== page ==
In my Linux system, it has three interfaces each of which got assigned an ipv6 address. The route table is:

fe80::/64 dev enx000ec6ac911b proto kernel metric 256 pref medium
fe80::/64 dev enx000ec6aca81e proto kernel metric 256 pref medium
fe80::/64 dev wlp59s0 proto kernel metric 600 pref medium

Now I have another device attached to enx000ec6ac9111b. I can ping it:

ping -6 fe80::224:28ff:fe00:b6e4
PING fe80::224:28ff:fe00:b6e4(fe80::224:28ff:fe00:b6e4) 56 data bytes
64 bytes from fe80::224:28ff:fe00:b6e4%enx000ec6ac911b: icmp_seq=1 ttl=64 time=0.585 ms
64 bytes from fe80::224:28ff:fe00:b6e4%enx000ec6ac911b: icmp_seq=2 ttl=64 time=0.522 ms

I can see, the target address of the ping command cannot be explicitly distinguished from route table (there are three fe80::/64 in the route table). My question is, how Linux can correctly send the packet to the correct interface and get the reply? I feel the way how the routing work in ipv6 case seems not same as IPv4.

Please someone give a little explanation. Thanks!

- woody

  • What Linux distribution do you have where ping doesn't require a scope ID when pinging an IPv6 link-local address? I'm on Arch and as far as I can tell, the scope ID is not optional. May 18, 2022 at 21:49

1 Answer 1


Layer 2, not layer 3

ip neighbor will show your NDP discovered IPv6 neighbors along with your ARP discovered IPv4 neighbors. And the interface in question. This is at the link layer, it is not routing.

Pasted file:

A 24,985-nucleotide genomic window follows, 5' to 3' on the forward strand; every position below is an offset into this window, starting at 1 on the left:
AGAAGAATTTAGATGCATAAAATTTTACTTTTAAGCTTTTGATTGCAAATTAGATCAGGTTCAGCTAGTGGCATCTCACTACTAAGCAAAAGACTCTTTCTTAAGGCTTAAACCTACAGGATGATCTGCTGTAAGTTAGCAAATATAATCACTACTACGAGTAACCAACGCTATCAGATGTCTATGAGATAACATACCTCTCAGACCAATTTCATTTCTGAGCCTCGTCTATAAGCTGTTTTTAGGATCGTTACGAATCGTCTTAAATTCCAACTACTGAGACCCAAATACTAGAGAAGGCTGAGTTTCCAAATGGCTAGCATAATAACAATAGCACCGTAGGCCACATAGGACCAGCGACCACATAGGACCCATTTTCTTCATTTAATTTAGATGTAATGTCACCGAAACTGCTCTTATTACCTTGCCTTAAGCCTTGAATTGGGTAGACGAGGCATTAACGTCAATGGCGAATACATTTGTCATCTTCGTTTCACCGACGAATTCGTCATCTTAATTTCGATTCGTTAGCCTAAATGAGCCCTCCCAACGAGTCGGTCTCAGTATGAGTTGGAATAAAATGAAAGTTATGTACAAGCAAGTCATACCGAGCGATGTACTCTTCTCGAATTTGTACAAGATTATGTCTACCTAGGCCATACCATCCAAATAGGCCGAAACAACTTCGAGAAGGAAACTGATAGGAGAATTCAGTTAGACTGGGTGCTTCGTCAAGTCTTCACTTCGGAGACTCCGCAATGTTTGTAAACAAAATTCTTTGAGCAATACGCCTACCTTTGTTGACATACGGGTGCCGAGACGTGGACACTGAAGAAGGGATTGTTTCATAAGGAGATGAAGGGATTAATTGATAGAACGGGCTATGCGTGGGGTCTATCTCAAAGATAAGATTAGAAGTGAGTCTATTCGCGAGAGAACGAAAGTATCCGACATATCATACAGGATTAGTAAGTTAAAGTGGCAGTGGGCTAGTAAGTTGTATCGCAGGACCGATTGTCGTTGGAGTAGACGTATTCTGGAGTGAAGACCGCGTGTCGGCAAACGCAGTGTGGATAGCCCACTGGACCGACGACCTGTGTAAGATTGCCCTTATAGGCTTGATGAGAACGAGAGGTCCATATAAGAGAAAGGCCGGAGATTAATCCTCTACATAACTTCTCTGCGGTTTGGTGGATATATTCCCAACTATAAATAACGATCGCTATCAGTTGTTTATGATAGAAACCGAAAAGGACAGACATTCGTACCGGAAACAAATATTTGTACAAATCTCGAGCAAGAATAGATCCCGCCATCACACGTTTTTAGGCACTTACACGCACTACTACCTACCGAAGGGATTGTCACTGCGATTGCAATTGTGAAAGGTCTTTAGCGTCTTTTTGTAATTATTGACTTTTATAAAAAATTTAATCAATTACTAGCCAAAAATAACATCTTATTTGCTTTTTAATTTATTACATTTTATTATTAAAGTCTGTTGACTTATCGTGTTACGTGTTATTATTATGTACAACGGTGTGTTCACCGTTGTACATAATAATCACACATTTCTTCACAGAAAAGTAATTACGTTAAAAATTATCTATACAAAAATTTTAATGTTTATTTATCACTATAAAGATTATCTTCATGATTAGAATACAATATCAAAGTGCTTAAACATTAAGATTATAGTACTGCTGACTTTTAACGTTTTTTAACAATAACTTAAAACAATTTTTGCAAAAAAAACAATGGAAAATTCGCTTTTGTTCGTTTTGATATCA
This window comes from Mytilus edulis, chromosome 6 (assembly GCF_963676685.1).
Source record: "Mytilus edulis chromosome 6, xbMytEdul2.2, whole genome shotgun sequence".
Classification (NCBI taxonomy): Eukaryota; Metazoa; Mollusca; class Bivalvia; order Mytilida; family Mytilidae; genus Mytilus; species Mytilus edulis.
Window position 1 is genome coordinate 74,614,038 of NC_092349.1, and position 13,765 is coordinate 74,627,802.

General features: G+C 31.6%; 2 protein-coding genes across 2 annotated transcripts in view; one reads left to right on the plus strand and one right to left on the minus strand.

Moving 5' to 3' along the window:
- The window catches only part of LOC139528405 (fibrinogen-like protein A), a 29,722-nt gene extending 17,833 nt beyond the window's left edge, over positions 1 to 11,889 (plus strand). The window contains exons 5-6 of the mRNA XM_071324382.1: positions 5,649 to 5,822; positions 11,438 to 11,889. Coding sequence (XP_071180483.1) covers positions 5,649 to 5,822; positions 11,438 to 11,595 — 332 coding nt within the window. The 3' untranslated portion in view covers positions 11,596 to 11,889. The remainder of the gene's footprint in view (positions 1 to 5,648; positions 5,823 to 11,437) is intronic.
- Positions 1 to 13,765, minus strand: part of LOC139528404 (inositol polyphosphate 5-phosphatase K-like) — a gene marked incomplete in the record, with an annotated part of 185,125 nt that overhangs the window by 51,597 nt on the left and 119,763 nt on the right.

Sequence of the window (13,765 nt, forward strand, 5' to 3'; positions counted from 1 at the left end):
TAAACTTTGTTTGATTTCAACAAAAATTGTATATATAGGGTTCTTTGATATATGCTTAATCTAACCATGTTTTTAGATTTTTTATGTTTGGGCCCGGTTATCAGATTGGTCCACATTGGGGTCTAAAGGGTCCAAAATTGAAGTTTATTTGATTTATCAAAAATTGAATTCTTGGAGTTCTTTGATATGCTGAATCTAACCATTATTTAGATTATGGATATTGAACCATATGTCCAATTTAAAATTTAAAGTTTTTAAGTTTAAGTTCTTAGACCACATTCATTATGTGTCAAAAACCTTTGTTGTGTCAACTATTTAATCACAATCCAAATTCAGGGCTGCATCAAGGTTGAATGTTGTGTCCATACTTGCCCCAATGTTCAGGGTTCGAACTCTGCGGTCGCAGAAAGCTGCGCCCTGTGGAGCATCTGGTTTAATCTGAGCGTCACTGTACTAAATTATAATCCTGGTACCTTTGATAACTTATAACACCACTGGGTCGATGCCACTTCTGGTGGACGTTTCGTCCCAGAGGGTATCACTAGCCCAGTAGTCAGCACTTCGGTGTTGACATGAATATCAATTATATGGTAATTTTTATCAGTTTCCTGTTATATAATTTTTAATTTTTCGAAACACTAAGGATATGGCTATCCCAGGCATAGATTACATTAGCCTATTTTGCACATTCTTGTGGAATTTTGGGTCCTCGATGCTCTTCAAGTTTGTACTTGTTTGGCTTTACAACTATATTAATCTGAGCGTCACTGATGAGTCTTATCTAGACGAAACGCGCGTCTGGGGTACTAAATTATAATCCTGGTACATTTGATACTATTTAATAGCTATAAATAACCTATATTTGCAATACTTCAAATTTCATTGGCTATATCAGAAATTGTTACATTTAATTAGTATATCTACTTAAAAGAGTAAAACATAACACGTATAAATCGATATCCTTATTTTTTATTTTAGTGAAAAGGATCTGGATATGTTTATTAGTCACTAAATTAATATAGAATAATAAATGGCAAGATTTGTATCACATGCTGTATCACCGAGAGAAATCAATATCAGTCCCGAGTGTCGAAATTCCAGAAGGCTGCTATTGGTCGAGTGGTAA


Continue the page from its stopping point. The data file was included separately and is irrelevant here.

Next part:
Zone index is necessary to send to a link-local on the correct interface. As unique addresses are common due to the size of the address space, it does the convenient thing of not requiring you to type it.

  • Does it mean, in ipv6, when need to find route to a destination address, the kernel will firstly look at the neighbor table, if found the route table will not be checked? Otherwise, I cannot understand why the route looking up can be right even when the route table is duplicated.
    – Woody Wu
    Jan 18, 2019 at 11:56
  • Not really, layer 3 is absolutely a thing for IPv6. Think of a link-local address as an IP wrapper for an Ethernet MAC address. It is IP, so you can use ICMP or TCP over it. But it needs no routing protocol, NDP is a layer 2 thing, switching not routing. What looks like multiple paths is resolved because the network stack knows which interface to a neighbor. (Multiple paths is not a problem in general, but ECMP is a different topic.) Jan 18, 2019 at 18:37
  • Thanks John! So I can think, when I ping a link local addr A, because it is link local, then the kernel will treat it a bit like Ethernet MAC addr and try to find out a match one in it's lay 2 neighbor table which could resulted from NDP. If this understanding is correct, just one more question: if at that moment the addr A was not yet in the neighbor table, what the kernel will do?
    – Woody Wu
    Jan 19, 2019 at 6:47
  • Neighbor discovery. Read the NDP wiki I linked, and the relevant RFCs. Jan 19, 2019 at 17:13

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